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    • Video Game Review: American McGee’s Alice
      After the recent release of “Alice: Madness Returns,” I  picked up a copy. With each copy, console gamers also got a free download of  the original “American McGee’s Alice.” Before playing the new Alice, I had to  go back and beat the original again. While many things were just as I had  remembered, I’m glad […]
    • Video Game Rant: Donkey Kong Country Returns
      One of my favorite games of all time is Donkey Kong Country 1 and 2. When I heard they were making a new one, I was super excited, but also somewhat skeptical. So a few months ago, I picked up a copy of Donkey Kong Country Returns to try out the new game. My fiancee also joined […]
    • Scott Pilgrim Versus the World: Movie Review
       (Warning: some spoilers) When they decided to turn this Canadian comic into a movie, I’m not sure they were aware of what a cult smash hit this would be. Topping the charts for Blu-rays on the first day it was released on home video, it’s also been on several top ten lists. It appeals to […]
    • Good Kitty: WoW Feral Cat DPS Rotation
      ***Note: this information is from before Cataclysm. There have been major changes to the class. See my sources below for more updated information.*** When I rolled Druid on the first character I legitimately got to level 80, I didn’t know what I was getting into. I leveled Feral Cat, and when I hit 80, I realized […]
    • Finding a Job
      This is a digression from my usual topics, but I wanted to share some of my strategies with other unemployed or soon to be unemployed people out there. My job search has been the focus of my free time lately, so I figured it would be the perfect topic for my next post. 1)      Assess […]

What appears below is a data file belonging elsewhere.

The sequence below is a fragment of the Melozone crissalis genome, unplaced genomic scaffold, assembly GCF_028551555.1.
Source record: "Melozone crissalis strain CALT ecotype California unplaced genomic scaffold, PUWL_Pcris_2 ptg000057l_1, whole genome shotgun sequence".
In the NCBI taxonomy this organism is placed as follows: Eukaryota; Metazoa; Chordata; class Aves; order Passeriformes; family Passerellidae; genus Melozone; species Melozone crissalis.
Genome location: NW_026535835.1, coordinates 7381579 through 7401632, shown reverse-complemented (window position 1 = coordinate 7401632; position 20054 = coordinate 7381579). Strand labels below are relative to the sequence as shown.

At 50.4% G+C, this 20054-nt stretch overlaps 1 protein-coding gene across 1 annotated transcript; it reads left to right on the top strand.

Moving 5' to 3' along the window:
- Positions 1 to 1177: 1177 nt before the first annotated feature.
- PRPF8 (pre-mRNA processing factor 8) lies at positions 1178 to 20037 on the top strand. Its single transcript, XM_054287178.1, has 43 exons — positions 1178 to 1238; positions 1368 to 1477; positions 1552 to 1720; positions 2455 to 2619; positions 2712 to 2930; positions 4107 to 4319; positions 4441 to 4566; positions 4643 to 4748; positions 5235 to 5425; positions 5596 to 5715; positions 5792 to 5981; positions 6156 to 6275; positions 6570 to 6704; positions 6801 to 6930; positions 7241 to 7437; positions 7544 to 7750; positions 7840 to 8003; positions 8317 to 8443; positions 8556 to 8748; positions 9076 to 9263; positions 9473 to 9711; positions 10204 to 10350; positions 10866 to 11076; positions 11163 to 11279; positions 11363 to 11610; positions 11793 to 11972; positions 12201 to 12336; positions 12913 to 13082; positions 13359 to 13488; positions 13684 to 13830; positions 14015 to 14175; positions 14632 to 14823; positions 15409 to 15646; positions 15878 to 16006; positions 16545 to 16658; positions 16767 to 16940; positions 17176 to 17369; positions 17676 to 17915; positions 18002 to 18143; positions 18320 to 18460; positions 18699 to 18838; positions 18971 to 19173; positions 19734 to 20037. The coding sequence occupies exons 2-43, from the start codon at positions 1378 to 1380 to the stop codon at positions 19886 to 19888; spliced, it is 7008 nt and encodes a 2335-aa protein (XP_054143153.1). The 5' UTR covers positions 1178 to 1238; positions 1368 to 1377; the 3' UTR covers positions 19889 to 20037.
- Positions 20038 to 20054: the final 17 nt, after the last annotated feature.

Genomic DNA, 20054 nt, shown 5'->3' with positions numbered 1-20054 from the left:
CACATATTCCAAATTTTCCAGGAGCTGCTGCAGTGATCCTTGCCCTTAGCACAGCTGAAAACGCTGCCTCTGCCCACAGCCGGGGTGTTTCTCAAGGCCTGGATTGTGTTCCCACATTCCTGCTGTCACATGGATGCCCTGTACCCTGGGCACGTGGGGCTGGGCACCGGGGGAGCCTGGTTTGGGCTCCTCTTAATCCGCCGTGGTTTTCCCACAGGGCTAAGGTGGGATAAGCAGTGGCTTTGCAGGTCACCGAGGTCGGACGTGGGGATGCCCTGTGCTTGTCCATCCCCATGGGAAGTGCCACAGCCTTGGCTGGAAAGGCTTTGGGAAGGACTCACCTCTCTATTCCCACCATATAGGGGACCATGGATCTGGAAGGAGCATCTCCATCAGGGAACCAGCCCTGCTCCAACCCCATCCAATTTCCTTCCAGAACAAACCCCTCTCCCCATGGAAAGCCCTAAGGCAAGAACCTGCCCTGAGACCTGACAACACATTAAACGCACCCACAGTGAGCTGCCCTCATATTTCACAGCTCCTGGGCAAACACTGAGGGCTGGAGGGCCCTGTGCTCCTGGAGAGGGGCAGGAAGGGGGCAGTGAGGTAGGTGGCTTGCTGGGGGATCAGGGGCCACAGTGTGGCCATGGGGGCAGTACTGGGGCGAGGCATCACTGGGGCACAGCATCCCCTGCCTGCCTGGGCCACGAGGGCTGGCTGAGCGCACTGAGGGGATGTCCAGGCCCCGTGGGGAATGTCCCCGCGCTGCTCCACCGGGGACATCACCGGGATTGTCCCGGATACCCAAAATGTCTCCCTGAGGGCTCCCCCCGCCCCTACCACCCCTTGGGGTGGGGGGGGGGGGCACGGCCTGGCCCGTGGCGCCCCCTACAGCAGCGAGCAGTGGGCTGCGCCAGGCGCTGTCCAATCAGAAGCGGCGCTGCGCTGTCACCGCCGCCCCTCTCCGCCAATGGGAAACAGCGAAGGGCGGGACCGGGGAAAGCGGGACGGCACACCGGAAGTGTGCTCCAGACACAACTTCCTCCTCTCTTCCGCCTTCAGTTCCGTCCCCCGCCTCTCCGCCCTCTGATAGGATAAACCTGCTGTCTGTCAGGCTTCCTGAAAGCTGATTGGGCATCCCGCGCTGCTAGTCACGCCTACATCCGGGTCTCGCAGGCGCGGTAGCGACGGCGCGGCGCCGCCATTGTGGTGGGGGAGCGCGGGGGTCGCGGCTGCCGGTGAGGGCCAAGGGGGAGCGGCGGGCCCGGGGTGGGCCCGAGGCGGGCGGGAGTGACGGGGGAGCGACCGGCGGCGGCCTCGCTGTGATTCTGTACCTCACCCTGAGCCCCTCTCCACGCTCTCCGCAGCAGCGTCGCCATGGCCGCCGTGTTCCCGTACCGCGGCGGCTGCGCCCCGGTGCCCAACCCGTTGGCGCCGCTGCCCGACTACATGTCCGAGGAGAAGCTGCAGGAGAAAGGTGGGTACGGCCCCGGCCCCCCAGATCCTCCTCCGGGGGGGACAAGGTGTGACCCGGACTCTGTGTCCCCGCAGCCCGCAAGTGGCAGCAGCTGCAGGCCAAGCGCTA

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Can Video Games Tell Stories? Excerpts from my Senior Study


As video games have grown up from arcade shooters and text based adventure games to Massively Multiplayer Online Role Playing Games (MMORPGs) and motion-detecting games of all genres, so too has the field of discussion on the subject. Writers world wide are theorizing on what games do, how they do it, and what they should be doing.

Academia is beginning to develop a sizable body of opinions on video games, moving far beyond simply addressing the violence associated with playing games. The big scholarly issue many people are addressing is whether or not games can tell stories, and if they do then what kind of narrative it is, or in what way is it told, a complex discussion situated amongst conflicting sources and academics.

So why study video games? Are they even worthy of academic thought? Do they produce anything meaningful? These are questions that have been debated since the birth of video games as an innovative mode of entertainment. Yet when watching someone play a game, it is obvious that the player is not simply seeing units in a program.

Games are not simply a form of entertainment either. Games are a mode of interaction, of expressing something about ourselves, both for the player, designer, and onlooker. They shape how we see the world by looking at how others see it.

Reading a book can make you laugh, cry, and forget it’s only a story. Watching a movie and playing a game can produce the same reactions, a game arguably even more so because of the high level of audience participation. Playing a game can make you think ‘Oh, I never thought of it that way.’ Playing a game lets people literally get into a story and even help tell it. Finally, digital technologies represent a growing medium for storytelling, and they may be the future of narratives.

Games for Guys


Hope: Because she just might want to hear about your 12th level Paladin.

I keep coming across articles about women in gaming, and a repeated topic is how to introduce women to games. What’s with the supposed hordes of guy gamers who lament their girlfriends’ unwillingness to pick up a controller or keyboard? ‘How to get your girl into gaming’ sounds like a bad romance movie to me. Should women try to get their boyfriends to start scrapbooking and sewing, since those are girl hobbies and gaming is a man hobby? ‘How to get your man to do yoga’ will be my next article. Or maybe ‘How to get your boyfriend to play video games’ would be more appropriate, considering women now outnumber men in online gaming.